libbys cuppa joeLibby’s Cuppa Joe by Rebecca Waters. Coffee shops and books and lakeside resort towns: what’s not to love about the setting for Rebecca Waters’ newest Christian novel? The author painted such a clear picture of Fish Creek that I felt I could have drawn a map of the town — and it’s a town where I’d be proud to live. I dove into this book and didn’t want to come back out; my only complaint is that 188 pages wasn’t enough! I’d have loved a little more story, and if the author sets any more books in this lovely community, I’ll be a happy reader.

finding dorothyFinding Dorothy by Elizabeth Letts. Fictionalized story of Maud Gage Baum, wife of the author of the “Wizard of Oz” books. This novel, based on true events, feels like it belongs on the biography shelf. The author cleverly and seamlessly emphasizes elements in Maud’s life that pop up in the Oz novels. The story of her presence on the movie set brought to mind P.L. Travers in Saving Mr. Banks but everything else rings true in this fascinating book. A must if you liked the Oz books or the movie.

hurt roadHurt Road by Bruce A. Stewart. Teenage Hank winds up in rural Louisiana after his parents are killed in an accident, and it’s the last place he wants to be – until he meets a girl and then makes a friend. His ticket out of the South is a relative in Colorado and then military service; returning after the Vietnam War, he discovers he still has feelings for that girl. But there’s a crazy ex-boyfriend who doesn’t want anyone getting between him and his dream to reunite with Becky. I enjoyed this story very much; I only wish there had been a little more to it. The narrative seemed a bit thin more often than not, especially young Hank’s quick turnaround in attitude toward helping his grandparents.

beantown girlsThe Beantown Girls by Jane Healey. Terrific WWII novel about Red Cross volunteers who travel to Europe to help the war effort. Main character Fiona’s motivation is finding her fiance, who’s been MIA for a couple of years. Despite some Lucy-and-Ethel-quality disasters in front of their superiors, the 3 are sent to France, where the realities of war are brought home to them in tragic ways. I will add that there seemed to be a disconnect in attitude: a guy who has a girlfriend back home but pursues Fiona’s friend is termed a “wolf” but Fiona finds herself in a romance. Double standard much?

song of bernadetteThe Song of Bernadette by Franz Werfel. This novelization of the apparitions at Lourdes was a tough read: paragraphs went on for a page at a time and the style is very, very flowery. I appreciated that the novel included the perspectives of many involved, without trying to get into Bernadette’s head. The book provides a good perspective of what life was like in rural France at that time in history.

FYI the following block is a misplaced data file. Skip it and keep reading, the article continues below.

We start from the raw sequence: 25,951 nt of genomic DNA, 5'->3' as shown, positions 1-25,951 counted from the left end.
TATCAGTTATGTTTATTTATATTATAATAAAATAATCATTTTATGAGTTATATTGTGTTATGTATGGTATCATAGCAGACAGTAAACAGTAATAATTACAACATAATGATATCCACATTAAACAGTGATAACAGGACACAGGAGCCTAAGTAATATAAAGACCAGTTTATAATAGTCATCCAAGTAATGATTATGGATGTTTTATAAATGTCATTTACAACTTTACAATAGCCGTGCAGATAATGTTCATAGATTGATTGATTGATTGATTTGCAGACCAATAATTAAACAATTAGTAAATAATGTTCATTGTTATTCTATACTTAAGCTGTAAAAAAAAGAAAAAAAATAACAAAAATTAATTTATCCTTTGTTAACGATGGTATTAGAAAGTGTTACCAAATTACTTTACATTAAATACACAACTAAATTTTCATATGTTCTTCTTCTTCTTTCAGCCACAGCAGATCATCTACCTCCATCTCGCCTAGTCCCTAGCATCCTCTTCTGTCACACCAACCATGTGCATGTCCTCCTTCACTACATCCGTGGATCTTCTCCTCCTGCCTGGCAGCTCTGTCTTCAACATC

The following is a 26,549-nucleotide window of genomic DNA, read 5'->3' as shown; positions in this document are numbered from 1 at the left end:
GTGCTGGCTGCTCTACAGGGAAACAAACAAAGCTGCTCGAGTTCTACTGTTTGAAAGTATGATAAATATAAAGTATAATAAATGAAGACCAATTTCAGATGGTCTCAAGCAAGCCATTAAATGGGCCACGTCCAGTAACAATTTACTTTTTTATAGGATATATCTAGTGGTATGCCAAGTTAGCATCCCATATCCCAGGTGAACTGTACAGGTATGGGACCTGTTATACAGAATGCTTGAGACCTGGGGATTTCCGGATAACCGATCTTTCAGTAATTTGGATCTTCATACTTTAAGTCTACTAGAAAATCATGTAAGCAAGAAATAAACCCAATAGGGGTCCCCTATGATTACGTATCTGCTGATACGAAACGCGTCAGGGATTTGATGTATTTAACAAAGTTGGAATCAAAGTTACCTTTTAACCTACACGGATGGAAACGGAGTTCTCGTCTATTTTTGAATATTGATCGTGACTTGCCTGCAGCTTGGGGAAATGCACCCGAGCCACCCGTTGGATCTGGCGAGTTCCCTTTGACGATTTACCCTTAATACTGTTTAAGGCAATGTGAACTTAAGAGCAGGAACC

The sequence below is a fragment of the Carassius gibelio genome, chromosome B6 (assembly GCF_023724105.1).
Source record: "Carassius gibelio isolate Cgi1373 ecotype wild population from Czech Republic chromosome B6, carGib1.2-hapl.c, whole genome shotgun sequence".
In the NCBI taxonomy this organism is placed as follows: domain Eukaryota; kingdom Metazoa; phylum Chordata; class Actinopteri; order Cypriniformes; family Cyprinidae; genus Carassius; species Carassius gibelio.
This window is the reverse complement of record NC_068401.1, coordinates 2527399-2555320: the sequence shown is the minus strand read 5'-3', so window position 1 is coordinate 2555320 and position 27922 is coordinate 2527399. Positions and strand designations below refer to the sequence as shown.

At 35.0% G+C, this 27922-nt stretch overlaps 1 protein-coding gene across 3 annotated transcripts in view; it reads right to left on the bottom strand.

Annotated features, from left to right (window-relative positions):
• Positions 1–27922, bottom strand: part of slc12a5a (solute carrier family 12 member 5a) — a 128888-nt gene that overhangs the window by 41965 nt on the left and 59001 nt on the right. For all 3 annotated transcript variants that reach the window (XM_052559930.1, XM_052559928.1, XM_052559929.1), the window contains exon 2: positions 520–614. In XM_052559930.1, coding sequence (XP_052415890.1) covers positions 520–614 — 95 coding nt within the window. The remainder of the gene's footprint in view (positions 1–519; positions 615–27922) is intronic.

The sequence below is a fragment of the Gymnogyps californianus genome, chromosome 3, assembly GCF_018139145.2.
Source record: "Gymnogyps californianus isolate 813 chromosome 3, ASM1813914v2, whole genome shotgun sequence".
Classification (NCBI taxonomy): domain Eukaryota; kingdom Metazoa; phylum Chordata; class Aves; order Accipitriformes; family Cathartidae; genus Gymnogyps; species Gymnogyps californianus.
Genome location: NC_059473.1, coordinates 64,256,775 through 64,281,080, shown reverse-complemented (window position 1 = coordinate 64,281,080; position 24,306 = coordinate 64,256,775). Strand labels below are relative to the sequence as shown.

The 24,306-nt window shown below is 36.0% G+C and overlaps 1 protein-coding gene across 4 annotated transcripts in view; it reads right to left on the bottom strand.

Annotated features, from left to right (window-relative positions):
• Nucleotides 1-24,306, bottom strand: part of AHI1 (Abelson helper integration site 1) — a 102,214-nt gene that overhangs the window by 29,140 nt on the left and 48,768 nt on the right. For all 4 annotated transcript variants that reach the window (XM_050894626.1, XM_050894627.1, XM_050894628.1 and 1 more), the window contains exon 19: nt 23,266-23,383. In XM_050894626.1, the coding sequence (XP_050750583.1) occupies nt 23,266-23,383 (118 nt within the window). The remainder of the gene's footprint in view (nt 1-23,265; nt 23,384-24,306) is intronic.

YA/Children’s

margarets first holy weekMargaret’s First Holy Week by Jon M. Sweeney. The third book in Jon M. Sweeney’s “The Pope’s Cat” series of chapter books about a little cat who comes to live in the Vatican takes up the serious topic of the holiest time in the Church year in a sweet, reverent way children can understand. An ideal introduction to Holy Week for children ages 4 through 8, either as a read-aloud or for independent readers in second or third grade. Works well as a standalone, so don’t skip it if you haven’t read the others in the series.

Nonfiction

my queen my motherMy Queen, My Mother: A Living Novena by Marge Fenelon. This book is more than simply a novena of prayers: it’s a pilgrimage memoir, travel guidebook, and prayer book all in one. Fenelon leads the reader on a journey around the USA, visiting 9 holy shrines to the Blessed Mother and sharing what makes each a unique and worthwhile place to visit and pray. Along the way, readers are guided through a novena of consecration to the Blessed Mother. The author ends by emphasizing the importance of regularly visiting holy shrines, as these are in danger of disappearing due to lack of visitors and funding. The book can be read over 9 days, weeks, or months – but I had a tough time stopping at the end of any single day’s entry. Highly recommended. (Netgalley review)

know thyself-aKnow Thyself: The Imperfectionist’s Guide to Sorting Your Stuff by Lisa Lawmaster Hess. Finally, an organizing book for the rest of us: the ones who look organized on the outside … until you open doors or drawers, and the ones whose stuff is all over the place. Lisa Lawmaster Hess has created a do-able guide to embracing your unique combination of personal and organizing styles and working with them instead of against them. Parents: don’t miss the chapter on helping kids get organized for school. (ARC received from publisher; coming in late June from Our Sunday Visitor – but available for preorder now!)